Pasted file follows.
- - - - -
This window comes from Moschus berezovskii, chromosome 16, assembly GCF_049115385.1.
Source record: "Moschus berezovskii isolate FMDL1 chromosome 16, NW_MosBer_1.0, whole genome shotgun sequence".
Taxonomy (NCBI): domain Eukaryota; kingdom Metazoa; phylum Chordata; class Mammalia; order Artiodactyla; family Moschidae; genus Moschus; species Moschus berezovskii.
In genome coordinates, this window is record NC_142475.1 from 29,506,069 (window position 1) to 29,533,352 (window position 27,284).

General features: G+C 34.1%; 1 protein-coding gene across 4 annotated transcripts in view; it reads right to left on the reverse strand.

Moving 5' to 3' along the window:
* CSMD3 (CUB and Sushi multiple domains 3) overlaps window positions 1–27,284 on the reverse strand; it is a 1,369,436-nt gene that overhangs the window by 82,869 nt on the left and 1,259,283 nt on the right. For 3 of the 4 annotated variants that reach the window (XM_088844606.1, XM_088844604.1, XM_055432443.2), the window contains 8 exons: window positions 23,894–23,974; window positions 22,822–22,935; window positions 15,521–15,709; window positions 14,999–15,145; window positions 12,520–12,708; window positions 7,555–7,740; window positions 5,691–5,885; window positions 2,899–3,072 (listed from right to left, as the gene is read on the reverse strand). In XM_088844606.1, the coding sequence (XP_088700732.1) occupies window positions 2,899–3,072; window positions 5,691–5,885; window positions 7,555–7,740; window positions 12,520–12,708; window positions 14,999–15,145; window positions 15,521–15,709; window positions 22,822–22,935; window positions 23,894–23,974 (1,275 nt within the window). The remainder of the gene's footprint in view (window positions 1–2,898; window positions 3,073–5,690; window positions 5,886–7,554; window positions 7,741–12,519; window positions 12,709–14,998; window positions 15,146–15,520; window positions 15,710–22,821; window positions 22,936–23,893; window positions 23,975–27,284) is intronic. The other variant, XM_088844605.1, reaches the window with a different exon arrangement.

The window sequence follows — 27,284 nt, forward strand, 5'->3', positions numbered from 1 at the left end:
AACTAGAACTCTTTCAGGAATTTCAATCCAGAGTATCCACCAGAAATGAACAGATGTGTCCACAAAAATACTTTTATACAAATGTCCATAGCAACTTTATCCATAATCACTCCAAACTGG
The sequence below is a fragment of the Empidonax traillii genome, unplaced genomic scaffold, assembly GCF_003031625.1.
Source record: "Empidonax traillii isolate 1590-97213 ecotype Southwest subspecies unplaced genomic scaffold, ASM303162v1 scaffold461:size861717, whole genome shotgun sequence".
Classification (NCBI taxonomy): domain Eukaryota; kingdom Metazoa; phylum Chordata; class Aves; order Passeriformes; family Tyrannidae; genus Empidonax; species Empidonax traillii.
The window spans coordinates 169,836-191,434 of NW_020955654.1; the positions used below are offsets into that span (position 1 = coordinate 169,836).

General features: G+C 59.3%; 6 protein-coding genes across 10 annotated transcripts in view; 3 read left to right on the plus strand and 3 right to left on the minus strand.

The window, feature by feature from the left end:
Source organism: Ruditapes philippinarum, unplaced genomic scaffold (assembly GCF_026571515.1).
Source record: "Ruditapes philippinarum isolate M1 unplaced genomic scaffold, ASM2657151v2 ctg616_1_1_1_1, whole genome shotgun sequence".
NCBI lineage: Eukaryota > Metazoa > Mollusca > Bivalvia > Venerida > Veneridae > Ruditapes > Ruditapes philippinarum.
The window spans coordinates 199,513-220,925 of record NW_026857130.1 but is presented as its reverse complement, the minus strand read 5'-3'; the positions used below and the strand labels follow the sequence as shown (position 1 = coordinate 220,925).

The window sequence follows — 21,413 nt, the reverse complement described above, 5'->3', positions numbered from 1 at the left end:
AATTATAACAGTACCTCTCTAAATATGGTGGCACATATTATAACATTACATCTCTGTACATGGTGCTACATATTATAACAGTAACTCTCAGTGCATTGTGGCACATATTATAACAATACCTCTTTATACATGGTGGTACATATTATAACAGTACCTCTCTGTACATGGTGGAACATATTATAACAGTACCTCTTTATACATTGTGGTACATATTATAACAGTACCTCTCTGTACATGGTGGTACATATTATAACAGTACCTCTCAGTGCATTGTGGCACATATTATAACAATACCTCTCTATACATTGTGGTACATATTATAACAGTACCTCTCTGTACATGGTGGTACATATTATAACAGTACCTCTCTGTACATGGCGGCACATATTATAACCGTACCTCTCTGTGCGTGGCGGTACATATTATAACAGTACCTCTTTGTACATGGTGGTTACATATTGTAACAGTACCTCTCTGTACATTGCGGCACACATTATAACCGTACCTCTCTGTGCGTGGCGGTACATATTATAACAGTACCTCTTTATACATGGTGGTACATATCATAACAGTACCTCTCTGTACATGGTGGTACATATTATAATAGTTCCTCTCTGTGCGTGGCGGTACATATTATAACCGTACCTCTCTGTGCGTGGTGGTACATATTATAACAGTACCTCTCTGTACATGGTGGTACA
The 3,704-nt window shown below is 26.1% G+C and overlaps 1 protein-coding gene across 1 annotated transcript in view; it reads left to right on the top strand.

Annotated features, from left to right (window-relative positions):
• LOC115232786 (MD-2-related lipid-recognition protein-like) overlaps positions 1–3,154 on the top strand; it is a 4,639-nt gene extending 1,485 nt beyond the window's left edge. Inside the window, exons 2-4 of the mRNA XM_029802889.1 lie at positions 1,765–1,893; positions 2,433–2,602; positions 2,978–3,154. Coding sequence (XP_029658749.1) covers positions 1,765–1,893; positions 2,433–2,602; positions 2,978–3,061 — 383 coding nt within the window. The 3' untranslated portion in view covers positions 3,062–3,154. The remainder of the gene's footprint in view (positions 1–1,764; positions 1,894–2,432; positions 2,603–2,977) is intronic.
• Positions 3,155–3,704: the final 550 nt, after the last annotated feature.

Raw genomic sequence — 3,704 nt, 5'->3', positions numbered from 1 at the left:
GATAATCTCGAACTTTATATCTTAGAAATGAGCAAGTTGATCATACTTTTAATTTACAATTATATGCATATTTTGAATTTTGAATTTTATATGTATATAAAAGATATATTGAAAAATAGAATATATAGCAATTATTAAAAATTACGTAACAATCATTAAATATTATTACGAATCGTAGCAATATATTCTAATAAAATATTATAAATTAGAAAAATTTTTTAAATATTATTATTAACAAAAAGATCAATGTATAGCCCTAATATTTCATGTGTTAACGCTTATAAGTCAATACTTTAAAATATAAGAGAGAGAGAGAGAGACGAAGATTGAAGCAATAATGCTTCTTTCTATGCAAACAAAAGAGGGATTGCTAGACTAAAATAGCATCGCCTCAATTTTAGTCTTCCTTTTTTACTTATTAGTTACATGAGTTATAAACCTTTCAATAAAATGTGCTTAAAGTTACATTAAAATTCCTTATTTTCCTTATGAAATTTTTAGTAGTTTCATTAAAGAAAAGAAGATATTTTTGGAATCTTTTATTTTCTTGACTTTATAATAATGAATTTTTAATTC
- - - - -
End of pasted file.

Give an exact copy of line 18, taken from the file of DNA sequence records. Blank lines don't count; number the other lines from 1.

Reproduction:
NCBI lineage: Eukaryota > Metazoa > Mollusca > Bivalvia > Venerida > Veneridae > Ruditapes > Ruditapes philippinarum.